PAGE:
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Old 11-02-2012, 11:59 AM   #16
guanx
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Quote:
Originally Posted by TobiSGD View Post
...
You are right, allocating 175GB to the system and putting the rest to /home is the right way to do on a disk with 116GB space. Would you now like to elaborate why you think that would be reasonable on a desktop system?
I saw people showing their own partitioning schemes for the OP's reference. The OP is certainly smart enough to try the structure by scaling down the sizes.

BTW, Where does your 116 GB come from? If you copy/past the OP's word then it should be different. You see, we both make errors on numbers.
 
Old 11-02-2012, 12:06 PM   #17
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As to the "correct" size of swap for hibernate, ArchWiki has this to say:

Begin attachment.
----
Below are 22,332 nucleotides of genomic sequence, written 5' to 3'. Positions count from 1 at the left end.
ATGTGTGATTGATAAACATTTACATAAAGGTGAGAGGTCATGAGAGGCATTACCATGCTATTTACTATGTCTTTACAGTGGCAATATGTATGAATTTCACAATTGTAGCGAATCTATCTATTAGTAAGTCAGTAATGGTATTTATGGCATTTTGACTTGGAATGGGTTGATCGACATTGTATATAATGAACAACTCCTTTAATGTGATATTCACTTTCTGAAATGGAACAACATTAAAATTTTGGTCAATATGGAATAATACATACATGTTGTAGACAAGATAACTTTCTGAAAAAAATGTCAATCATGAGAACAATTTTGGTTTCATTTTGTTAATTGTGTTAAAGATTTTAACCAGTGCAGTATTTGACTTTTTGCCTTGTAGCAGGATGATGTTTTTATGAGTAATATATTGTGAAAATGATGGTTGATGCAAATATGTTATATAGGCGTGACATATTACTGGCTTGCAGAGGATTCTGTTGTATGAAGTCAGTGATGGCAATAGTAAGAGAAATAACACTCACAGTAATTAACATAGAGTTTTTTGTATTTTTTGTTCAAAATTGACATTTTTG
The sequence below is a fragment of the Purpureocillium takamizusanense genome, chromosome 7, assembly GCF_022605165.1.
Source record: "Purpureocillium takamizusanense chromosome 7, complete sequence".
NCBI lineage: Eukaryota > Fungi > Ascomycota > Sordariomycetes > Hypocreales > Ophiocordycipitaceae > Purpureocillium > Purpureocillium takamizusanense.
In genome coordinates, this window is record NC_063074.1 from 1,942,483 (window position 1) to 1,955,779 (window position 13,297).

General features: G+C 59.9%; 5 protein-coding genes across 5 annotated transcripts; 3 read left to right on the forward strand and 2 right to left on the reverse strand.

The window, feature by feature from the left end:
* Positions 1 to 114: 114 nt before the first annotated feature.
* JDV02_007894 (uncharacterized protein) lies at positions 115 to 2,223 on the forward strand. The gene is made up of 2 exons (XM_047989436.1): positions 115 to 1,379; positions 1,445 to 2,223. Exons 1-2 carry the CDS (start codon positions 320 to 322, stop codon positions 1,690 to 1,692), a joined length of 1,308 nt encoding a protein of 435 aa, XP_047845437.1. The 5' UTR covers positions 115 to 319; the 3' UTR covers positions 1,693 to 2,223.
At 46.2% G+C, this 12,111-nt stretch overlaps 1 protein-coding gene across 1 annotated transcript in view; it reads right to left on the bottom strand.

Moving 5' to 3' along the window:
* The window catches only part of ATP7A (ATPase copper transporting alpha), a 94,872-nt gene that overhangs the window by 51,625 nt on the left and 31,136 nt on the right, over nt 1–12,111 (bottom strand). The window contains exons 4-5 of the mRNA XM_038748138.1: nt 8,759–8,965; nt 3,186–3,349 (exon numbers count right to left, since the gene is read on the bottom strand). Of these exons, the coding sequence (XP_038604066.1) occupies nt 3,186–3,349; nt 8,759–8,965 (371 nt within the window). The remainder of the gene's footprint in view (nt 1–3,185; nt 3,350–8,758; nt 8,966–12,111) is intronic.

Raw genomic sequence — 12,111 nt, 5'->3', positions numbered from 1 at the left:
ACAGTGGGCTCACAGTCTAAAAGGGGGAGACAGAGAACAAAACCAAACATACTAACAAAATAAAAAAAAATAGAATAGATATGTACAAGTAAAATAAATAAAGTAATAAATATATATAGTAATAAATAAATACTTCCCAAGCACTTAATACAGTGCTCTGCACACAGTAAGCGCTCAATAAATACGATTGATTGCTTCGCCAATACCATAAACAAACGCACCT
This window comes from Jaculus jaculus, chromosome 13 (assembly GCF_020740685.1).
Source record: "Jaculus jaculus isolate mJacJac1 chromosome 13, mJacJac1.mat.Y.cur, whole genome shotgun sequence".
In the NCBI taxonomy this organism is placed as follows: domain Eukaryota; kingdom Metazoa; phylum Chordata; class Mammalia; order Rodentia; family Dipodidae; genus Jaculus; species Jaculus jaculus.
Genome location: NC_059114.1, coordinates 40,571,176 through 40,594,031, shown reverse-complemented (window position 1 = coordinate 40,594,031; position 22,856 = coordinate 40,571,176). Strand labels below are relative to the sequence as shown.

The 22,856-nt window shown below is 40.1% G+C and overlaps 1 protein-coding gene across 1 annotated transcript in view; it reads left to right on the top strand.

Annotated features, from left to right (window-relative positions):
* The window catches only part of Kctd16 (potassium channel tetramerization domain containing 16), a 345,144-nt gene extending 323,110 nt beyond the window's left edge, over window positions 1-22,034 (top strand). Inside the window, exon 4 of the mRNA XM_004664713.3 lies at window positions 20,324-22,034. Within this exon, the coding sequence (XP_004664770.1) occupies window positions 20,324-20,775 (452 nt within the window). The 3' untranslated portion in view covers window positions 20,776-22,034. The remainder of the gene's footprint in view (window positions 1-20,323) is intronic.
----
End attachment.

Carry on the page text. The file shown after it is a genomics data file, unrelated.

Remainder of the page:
Quote:
Even if your swap partition is smaller than RAM, you still have a big chance in hibernating successfully. According to kernel documentation: "/sys/power/image_size controls the size of the image created by the suspend-to-disk mechanism [...] which is set to 2/5 of available RAM by default. [...] The suspend-to-disk mechanism will do its best to ensure the image size will not exceed that number." You may either decrease it due to a small swap partition or increase it in purpose of possible hibernation speed up.
The rest is @GazL.
Quote:
Originally Posted by GazL View Post
I have 4GB ram, This is what I do (more or less):
/ 16GB
/var 16GB *
/tmp (in ram on tmpfs)
/home as big as needed.
no-swap

* 16GB /var so that you have plenty of space available for /var/tmp (for things that won't fit on the in RAM /tmp)